Red Ink

Education is a gift

Sydney Booth, Editor-in-chief

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School is stressful, and it can be hard. It pushes us mentally and physically as we stay up nights to finish homework, study, and write essays. Especially around this time of year, we need to be reminded just how lucky we are to be getting an education. It is an opportunity not everyone gets. According to the United Nations Educational, Social, and Cultural Organization (UNESCO), 264 million kids around the world don’t get to sit in classrooms for a number of reasons.

According to UNESCO, there are around 57 million children who do not have a school to go to because the nearest one is too far for them to reach. It is estimated that it will be 70 more years until schools are put in place that can reach every child. In 2014, the United States has approximately 131,890 public and private schools, according to the National Center for Education Statistics research. With about 290 million internet users in the United States, according to Statista, about 87 percent of Americans have access to online schooling. Education is available everywhere you look in this country.

Women are at a particular disadvantage when it comes to education in other parts of the world. According to The Guardian, there are about 130 million girls out of school. In places like South Sudan, only 17 percent of girls are literate. According to UNESCO, two thirds of the illiterate population worldwide, which amounts to 774 million people, are made up of females. Girls in Pakistan who receive only primary (elementary) education earn 51 percent of what men earn. Girls who attend secondary school (high school) make only 70 percent of what men earn. Only 66 percent of countries have reached gender equality standards in education, according to UNESCO. Not to mention the fact that there are some girls being persecuted by the Taliban for wanting an education. Remember Malala Yousafzai? She got shot in the head for wanting an education. And here I am, sitting in school complaining about essays and tests.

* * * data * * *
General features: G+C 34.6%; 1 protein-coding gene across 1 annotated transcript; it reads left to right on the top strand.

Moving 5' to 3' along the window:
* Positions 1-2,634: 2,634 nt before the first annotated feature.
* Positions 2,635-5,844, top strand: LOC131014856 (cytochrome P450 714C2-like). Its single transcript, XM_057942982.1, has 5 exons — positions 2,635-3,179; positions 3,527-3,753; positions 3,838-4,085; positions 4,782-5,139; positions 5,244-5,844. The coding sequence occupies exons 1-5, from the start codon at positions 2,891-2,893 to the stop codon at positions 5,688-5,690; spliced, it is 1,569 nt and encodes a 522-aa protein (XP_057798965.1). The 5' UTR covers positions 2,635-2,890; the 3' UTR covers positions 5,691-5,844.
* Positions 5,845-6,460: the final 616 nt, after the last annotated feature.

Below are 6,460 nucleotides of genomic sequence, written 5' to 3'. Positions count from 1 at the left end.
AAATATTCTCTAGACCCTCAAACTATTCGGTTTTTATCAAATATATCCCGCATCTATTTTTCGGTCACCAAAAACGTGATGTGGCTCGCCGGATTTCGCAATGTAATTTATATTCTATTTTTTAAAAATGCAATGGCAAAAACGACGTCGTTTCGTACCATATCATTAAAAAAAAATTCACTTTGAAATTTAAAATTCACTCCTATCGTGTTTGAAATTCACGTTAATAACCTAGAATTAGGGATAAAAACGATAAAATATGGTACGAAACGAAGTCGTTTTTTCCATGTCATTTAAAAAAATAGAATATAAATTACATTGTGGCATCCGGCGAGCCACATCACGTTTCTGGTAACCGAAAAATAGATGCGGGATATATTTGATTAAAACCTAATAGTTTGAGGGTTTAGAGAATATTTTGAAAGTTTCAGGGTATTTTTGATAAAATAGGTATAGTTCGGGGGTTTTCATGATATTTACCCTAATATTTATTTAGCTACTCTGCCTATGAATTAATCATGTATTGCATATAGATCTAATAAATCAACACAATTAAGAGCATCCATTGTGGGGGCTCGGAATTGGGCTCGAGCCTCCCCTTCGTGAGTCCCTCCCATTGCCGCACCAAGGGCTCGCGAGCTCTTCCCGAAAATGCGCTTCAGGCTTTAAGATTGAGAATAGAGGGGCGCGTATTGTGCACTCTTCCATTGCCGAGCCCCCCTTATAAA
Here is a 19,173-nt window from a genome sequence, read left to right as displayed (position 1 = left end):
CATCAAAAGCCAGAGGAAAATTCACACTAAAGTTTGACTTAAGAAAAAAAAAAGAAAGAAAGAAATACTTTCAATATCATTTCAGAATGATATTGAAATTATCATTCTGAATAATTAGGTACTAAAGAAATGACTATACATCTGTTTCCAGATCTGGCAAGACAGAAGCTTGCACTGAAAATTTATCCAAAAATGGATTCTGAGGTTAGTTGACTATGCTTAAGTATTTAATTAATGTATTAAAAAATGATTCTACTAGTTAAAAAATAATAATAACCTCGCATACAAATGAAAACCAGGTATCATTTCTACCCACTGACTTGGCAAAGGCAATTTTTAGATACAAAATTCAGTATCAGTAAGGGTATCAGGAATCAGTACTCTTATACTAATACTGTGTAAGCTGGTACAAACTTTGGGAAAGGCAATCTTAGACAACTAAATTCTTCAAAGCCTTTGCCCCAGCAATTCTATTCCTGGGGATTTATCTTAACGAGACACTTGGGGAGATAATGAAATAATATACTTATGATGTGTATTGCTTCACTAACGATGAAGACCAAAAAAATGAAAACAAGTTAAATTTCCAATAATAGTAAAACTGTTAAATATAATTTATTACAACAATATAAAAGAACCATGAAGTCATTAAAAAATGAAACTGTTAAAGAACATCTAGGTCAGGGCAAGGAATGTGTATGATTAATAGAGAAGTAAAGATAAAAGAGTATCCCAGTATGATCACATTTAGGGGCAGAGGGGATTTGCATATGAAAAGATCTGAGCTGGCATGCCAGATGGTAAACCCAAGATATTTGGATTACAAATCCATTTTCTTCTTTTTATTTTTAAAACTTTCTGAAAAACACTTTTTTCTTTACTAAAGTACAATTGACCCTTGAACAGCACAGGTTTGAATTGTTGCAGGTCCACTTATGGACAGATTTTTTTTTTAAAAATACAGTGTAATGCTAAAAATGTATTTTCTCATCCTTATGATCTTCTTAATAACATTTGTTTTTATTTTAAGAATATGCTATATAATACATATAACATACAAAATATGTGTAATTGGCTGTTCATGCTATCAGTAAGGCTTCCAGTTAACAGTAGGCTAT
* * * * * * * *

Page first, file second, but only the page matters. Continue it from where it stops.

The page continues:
We are particularly blessed to live in a country that is not ravaged by war and conflict. According to UNICEF, there are about 25 million children out of school, displaced by war across 22 countries. In Syria, where war has already taken the lives of some 470,000, five of 10 children are out of school, according to Frontline. It’s no wonder many can’t get an education — one out of four schools in Syria has been damaged or occupied by insurgents.

And what about graduating high school? Here, it is a celebrated milestone to graduate, and an expectation after putting in four years of work. Can you imagine what life would look like if we knew we could not graduate, ever? According to UNESCO, in developing countries, only 45 percent of 15-17 year olds will complete secondary (high) school. That would be equivalent to only 263 kids out of this high school graduating.

At some point, most of us have uttered the phrase, “I hate school.” I’m definitely guilty of this. But what would life look like if we never got the chance to go to school? According to Our World in Data, there are approximately 265 million working children in the world. That’s almost 17 percent of the entire world’s population, and most of them work long days in agriculture. Especially in Sub-Saharan Africa, girls are forced into child marriage; 287 million girls in South and West Africa and West Asia are married by age 15. This number would decrease by 64 percent if all of the girls completed secondary school, according to UNESCO.    

 

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The Student News Site of Eaton High School
Education is a gift